Racism — on both sides — hurts church’s mission
The issue of racism permeates the news again, and it appears that it will play an important role in the upcoming election. I’ve listened to the messages on race in America — and the various comments from both sides of this hot discussion.
Interestingly, I’m able to understand both sides of the matter, having been blessed to worship with — and serve — all races in the Lord’s church. I have lived in some of the finest and the poorest communities in Florida and Texas, and it is true that different races and cultures often view things differently and through various cultural experiences. As children of God, we should aim to become colorblind and learn from each other’s cultures.
It is true that the most segregated hour of the week is Sunday morning. Often, this is due to location. But for most, it is by choice. In the Lord’s church, culturally speaking, we must understand and accept the fact that there are two churches. Both practice the same doctrine, but with different cultural influences. Having been blessed to serve in both white and black congregations, I have been welcomed and rejected in both because of background, styles of preaching or teaching and skin color.
I have attended predominantly white congregations where I was asked, “Why are you here?” or told, “You would probably be more comfortable at a certain congregation.”
I became a Christian in what is known as the “white” church, and I served as a minister in a predominately white congregation after my ministerial training. Later, I accepted a pulpit position at a “black”
congregation. After preaching for two weeks, my black brothers asked me, “Why do you preach and teach like a white man?” Now that was a real shocker!
Earlier, while I was in college, learning to become a servant of Christ, I was asked by a black brother why I was not attending another brotherhood school because a white school could not teach a black man how to preach. I finally understood that the differences are cultural — not doctrinal.
On both sides there is racism. Often it is hidden. Even in our pulpit hiring, we want preachers who reflect the culture of the congregation. We don’t focus on an individual’s ability or potential. In our gospel meetings, lectureships and workshops, we continue to be racially and culturally divided.
Though there have been occasions where ministers of the opposite cultures are invited, usually there are questions on the minds of others: “Why is he here?” or “Why was he invited to speak?”
The issue of race has also tainted our evangelistic efforts, where Christians have forgotten that the same blood that has cleansed them of their sins is intended for all. I am thankful that Jesus took the time to address the Samaritan woman at the well (John 4:9-10) and refused to give way to her race-baiting ways, but focused on the importance of her soul’s condition.
I recently had the opportunity to visit with a brother in Christ with whom my family and I worshiped 30 years ago. He confessed that when we worshiped together he had a racial problem. By the grace of God, he fought against his upbringing, refusing to allow it to get in the way of experiencing what God had mandated: to love and consider as brothers those of a different color.
I was oblivious to his feelings, for he never showed them. However, I do remember how we both worked at reaching out to each other as we focused on the Lord’s will for our lives. As a result, our families and the congregation where we worshiped were blessed through our serving together as deacons. I believe that each Christian — black, white or any color — must deal with their personal malice, hatred and bitterness toward others. No one group has a lock on racism.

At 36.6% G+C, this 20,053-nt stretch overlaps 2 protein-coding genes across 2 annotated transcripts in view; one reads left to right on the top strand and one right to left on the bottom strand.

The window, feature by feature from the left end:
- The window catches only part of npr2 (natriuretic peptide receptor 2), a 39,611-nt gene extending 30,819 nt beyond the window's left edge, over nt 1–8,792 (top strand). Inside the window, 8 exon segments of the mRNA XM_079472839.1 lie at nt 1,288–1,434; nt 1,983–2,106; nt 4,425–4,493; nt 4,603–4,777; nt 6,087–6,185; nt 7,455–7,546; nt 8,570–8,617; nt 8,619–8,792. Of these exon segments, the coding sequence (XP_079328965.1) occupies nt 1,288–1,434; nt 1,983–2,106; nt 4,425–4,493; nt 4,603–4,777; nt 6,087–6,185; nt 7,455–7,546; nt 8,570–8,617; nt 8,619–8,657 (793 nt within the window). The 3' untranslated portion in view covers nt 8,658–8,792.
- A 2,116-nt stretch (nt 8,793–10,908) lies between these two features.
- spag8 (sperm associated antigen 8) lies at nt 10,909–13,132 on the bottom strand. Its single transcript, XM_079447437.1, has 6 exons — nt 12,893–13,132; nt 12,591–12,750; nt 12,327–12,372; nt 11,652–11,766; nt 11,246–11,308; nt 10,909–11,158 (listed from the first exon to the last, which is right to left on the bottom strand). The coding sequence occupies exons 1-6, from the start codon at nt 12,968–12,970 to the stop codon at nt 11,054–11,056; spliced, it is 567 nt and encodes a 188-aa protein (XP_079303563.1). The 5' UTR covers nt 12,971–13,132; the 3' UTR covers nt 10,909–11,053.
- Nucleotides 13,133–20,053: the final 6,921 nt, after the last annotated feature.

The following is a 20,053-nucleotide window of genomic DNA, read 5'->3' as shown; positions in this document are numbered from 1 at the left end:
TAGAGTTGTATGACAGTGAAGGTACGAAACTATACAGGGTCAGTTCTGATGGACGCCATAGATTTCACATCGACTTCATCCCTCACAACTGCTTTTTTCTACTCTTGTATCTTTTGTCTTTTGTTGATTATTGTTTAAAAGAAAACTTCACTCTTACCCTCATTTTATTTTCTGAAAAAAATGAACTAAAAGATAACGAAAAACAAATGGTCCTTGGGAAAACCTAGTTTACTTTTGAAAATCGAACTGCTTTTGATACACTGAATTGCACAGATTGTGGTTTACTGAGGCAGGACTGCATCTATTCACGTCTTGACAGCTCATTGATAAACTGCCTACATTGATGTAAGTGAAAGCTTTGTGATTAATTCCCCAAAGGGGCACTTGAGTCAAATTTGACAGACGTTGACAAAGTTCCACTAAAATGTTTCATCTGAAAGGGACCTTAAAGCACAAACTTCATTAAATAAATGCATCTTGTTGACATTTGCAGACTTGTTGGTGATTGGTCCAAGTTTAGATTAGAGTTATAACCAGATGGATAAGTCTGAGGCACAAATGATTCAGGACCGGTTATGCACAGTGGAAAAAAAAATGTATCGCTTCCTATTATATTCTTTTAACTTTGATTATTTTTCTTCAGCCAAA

Consider the manifold wisdom of God: Jesus Christ came at a time when there were no cameras, yet there were artists available. Why was he not painted? Could it be that he was so busy doing good no one really noticed his color, not even his disciples? All that we really know is that he was a Jewish carpenter and the Son of God. For that I am thankful, for if his color had been revealed to the world, just think how that might have played out in a race-driven society!
Jesus said, “A new command I give you: Love one another. As I have loved you, so you must love one another. By this all men will know that you are my disciples, if you love one another.”
We spend a great deal of time addressing and attempting to decide whether to fellowship others because of a mechanical instrument, when race is a greater issue that plagues and divides us. I believe that there is a greater love and unity that await the Lord’s church when we truly learn to love and respect each other, regardless of race.
Let’s make sincere love of the brethren an issue — not race.
WILLIE HUBBARD JR. is minister and one of four elders of the District Heights, Md., church. He is a graduate of Lubbock Christian University in Texas and has served as a minister for more than 25 years.
FeedbackRacism is so ugly and real in so call christians.God is not pleased at all with this it is a form of hate.God is love not hate.avicenon demonationtulsa, ok
tulsaMay, 1 2012Thank you so much for this article. I have recently experienced racism at a church in Hollywood, and I’ve been hurt pretty bad emotionally. I also went through quite a bit when I attended a Bible college several years ago. It’s always shocking to know that this kind of ugliness is so prominent in the church.Lana Leigh TaylorN/AHollywood, CA
USAApril, 4 2011I just read this article and it is unfortunate that we as Americans are still living with the fact that racism still exists both in the Church and in this country. I attend a predominately Caucasian Church of Christ and I am very involved there and the people are very loving and are doing a magnificent job of becoming a small taste of heaven. Every tribe, tongue, nation, ethnic group, race, etc. is welcome there. Church leaders, evangelists, and other Christians have to speak up and speak out on issues like this � doing so in true Christian love, of course. If we as believers can live out Gal. 3:26-29, then a difference can be made for His glory.KevinBammel Church of Christ.Houston, TX